Kathy Najimy and Mo Gaffney are offering a reprise of their lesbian duo in Afterbirth, on Broadway through July 11.
When I first saw Kathy Najimy and Mo Gaffneys first HBO comedy special, I was a budding baby dyke, barely 18. I laughed hilariously at their Holly and Molly sketch, two lesbian performance artists spouting lines like, Oh, golden labia of goddess love, let your champagne flow!
Then, I went to my first womens gathering, and laughed even harder, in retrospect. That may be what makes the work of Kathy and Mo so enduring like the funniest of jokes, it is rooted in truth.
The two stopped performing together in 1991, after Najimy was cast as Sister Mary Patrick in Sister Act, and both she and Gaffney agreed to pay their producer to get out of the rest of their run. Najimy has spent the past decade playing roles including Olive on NBCs Veronicas Closet and the voice of Peggy Hill on the Fox animated hit, King of the Hill, and Gaffney has starred in Mad About You, That 70s Show, and on BBCs Absolutely Fabulous.
Now, the two are back at Second Stage Theater, with their new revival, Afterbirth: Kathy and Mos Greatest Hits.
The old bits, wheeled out and spruced up a bit, prove just as funny and fresh the second time around. Both acts of the show open with Najimy and Gaffney as angels, discussing with candor the creation and upkeep of the world. The two perch with angel wings in the top of the Laugh-In style picture-box set with windows that open to reveal different set pieces. On the façade, in a splendid display of pink, are the portraits, Andy Warholized, of pioneering women, including Gloria Steinem, Mona Lisa, Josephine Baker, and Amelia Earhart.
Holly and Molly are back, along with their rapt audience, Najimy as Madeleine Samuels, and Gaffney as her friend, Sylvia Syvvie Dunlevy, two older women who have returned to school, and enrolled in womens studies courses. As Maddie says, We thought, ho ho! We got the prerequisites for that course. At the end, Maddie tells her womens studies professor about her gay nephew, Michael, but in this years edition, his lover Philip is dying of AIDS. Adding a lover dying of AIDS seems strange given the advances in HIV treatment, but still, as Maddie would say, the piece was hilarious as ever, and the clips were flying.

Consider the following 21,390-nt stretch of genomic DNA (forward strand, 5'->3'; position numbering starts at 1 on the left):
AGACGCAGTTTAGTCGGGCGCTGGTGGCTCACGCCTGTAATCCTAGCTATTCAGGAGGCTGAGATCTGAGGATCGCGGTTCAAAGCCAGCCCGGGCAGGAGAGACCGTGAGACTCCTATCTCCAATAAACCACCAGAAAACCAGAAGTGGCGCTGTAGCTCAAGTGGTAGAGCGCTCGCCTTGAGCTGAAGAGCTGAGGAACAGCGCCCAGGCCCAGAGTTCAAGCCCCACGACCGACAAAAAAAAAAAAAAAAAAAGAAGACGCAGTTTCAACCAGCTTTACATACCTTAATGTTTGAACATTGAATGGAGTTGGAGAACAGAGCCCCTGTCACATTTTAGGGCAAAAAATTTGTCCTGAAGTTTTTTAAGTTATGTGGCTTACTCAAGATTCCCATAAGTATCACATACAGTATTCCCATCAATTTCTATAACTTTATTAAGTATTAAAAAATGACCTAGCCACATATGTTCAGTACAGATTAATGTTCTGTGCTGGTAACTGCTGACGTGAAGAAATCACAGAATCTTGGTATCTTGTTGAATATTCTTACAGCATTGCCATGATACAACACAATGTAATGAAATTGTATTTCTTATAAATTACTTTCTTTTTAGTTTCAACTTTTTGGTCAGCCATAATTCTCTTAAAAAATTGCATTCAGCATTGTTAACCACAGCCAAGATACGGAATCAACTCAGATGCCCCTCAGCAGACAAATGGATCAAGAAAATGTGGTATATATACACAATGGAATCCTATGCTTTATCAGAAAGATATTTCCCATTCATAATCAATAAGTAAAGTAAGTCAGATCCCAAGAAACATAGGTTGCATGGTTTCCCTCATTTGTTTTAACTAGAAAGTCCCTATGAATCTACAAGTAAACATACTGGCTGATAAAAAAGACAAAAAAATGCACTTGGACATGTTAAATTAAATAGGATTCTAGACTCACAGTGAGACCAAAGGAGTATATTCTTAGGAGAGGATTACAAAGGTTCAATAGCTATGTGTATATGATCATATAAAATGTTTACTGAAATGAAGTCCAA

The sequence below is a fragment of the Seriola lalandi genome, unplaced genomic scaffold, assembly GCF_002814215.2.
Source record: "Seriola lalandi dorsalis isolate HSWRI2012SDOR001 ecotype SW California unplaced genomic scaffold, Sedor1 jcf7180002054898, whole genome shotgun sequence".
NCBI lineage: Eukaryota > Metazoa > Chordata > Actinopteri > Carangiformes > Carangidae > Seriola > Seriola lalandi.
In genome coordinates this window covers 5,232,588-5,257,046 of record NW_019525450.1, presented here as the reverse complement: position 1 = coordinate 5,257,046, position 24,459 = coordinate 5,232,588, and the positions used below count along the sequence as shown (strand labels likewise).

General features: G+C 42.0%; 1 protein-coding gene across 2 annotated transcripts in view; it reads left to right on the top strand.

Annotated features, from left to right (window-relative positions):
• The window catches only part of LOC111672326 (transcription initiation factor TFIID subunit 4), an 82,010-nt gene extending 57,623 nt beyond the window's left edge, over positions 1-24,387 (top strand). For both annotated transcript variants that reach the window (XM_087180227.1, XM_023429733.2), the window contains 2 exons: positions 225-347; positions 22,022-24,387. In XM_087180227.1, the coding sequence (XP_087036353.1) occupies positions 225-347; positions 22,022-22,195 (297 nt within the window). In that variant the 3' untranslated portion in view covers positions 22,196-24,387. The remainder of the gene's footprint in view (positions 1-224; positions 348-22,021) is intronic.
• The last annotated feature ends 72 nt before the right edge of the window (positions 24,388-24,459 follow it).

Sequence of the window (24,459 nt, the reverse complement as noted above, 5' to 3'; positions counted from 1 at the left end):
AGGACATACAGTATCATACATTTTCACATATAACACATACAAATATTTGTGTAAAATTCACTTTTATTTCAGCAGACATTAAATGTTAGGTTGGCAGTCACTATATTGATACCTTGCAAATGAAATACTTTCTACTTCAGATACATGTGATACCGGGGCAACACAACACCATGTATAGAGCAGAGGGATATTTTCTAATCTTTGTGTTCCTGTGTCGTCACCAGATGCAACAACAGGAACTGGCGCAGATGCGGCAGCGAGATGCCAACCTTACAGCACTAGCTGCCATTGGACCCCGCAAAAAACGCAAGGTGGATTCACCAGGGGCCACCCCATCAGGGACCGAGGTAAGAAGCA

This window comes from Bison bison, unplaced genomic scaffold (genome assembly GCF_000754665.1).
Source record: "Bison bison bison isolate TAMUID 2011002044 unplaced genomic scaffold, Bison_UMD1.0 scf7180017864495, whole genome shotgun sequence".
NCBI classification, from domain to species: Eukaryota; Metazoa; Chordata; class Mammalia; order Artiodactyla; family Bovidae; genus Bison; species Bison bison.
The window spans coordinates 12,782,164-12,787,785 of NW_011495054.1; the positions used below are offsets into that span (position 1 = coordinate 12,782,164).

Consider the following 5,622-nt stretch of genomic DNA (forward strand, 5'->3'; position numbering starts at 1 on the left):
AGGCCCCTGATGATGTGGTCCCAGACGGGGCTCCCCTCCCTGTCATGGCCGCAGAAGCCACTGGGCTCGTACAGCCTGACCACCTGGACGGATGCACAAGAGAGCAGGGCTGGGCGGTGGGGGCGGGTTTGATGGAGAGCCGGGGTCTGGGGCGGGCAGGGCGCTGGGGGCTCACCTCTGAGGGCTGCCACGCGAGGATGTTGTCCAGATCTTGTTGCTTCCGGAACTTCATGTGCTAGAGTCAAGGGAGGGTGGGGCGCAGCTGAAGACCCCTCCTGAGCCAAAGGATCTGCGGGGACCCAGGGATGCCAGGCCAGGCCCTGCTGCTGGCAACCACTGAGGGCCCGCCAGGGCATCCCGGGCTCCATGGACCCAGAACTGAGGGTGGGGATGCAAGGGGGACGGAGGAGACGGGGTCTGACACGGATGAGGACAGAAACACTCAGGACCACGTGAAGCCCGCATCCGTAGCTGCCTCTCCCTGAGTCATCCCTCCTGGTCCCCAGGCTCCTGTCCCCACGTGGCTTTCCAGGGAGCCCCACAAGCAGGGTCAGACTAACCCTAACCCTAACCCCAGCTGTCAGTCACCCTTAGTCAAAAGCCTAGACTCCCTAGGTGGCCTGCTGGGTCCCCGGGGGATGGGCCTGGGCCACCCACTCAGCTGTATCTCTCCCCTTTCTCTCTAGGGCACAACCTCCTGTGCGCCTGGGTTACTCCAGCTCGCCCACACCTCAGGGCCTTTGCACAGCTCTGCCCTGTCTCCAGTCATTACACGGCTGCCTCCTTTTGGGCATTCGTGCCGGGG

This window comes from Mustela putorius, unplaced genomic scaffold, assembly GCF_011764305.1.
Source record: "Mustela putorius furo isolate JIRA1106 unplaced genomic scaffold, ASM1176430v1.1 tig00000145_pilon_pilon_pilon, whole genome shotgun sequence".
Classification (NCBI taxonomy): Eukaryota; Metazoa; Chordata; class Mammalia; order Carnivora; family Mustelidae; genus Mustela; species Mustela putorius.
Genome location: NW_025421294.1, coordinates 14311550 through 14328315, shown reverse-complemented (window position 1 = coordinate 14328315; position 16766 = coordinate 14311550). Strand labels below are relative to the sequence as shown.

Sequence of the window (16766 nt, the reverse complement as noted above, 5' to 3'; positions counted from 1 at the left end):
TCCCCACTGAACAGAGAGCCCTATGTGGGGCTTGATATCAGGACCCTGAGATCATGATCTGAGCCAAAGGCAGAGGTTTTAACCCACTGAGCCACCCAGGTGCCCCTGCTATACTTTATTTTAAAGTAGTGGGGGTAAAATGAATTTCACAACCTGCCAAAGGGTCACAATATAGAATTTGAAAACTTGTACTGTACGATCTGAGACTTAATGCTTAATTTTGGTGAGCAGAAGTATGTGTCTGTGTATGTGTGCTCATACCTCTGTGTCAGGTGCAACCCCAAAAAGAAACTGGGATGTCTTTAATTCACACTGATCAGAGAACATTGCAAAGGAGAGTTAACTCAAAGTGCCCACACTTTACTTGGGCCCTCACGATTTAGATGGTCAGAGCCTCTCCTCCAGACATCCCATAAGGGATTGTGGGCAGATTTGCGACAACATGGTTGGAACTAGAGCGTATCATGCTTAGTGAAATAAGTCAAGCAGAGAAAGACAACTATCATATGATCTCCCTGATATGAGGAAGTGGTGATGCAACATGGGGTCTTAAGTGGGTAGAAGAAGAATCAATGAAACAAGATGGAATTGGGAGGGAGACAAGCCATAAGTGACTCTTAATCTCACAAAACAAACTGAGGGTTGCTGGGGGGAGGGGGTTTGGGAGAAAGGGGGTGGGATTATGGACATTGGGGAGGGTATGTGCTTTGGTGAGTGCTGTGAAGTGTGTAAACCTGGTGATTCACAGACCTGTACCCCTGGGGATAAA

Another old favorite, presaged by hooting from the audience, was the barfly scene, with Najimy as drunken cowboy Hank, cigarette perpetually dangling from lower lip, and Gaffney as endearing, single mom Karen Sue, fending off his advances politely. Najimy elicits howls as she drawls, again and again, You look very, very pretty tonight
Tell me, sweetmeat, when are you gonna leave that boss man of yours and marry me?
There are clever new sketches, as well. Take 16-year-old Italian girls, Annette and Gina. Watching their favorite movie, West Side Story, Gina sees a parallel to Romeo and Juliet, and Annette, to herself, her mother, and her boyfriend, Junior. The two girls create elaborate scenarios, pretending they are Anita and Maria, to test their friendship. Annette finally comes to the truest conclusion: Love hurts, at every level but also, that love is thicker than water
Another interesting new sketch surfaces in Act Two, in the form of the Disney Mothers Support Group, a rap session for the much-slighted mothers of Disney animated characters, often killed off in the first 20 minutes of the film. Among those in attendance: facilitator Dolores Deer, mother of Bambi; Cora Clownfish, mother to Nemo; Betty White, mother of Snow; Monique, and the Beast
Latecomer Patty Rella (you do the math) is late after experiencing some difficulty parking her pumpkin, and mistakes the gathering for an AA meeting. Jasmines two moms are away at a burqua-burning, and Jumbo, Dumbos mother who flew off the handle after yet another kid pulled her babys ears, is in attendance with Cruella DeVille. (They met in the big house.) The skit takes comic jabs at more serious cultural issues.
Another, more sobering piece, is Gaffneys anti-abortion protestor, conflicted over her own teenage abortion. Between yelling, Youll find your judgment in hell! to hapless women on their way to ob/gyn appointments, she wonders if she never got rid of little Judy or Jonah, would she have ever left Atlanta, met her husband Bob, and had her other five kids. While she tries to sort it out, fellow parishioner Denny arrives at the clinic, and guns down a pregnant lady.
She was gonna have that baby, says Gaffneys character. I wish they never invented abortion. Its caused so much heartache. Still, if I never had that abortion
. The story is furthered at the shows end, when the character resurfaces as a member of Embryo-Yo!, a group dedicated to educating anti-abortion protestors.
Afterbirth wraps on a high note, with all the characters making an appearance onstage simultaneously. The angels pop in, as do Maddie and Syvvie, and we learn that Karen Sue has become a successful country-western star, channeling Patsy Cline. For a show with such a storied history, a happy ending is fitting.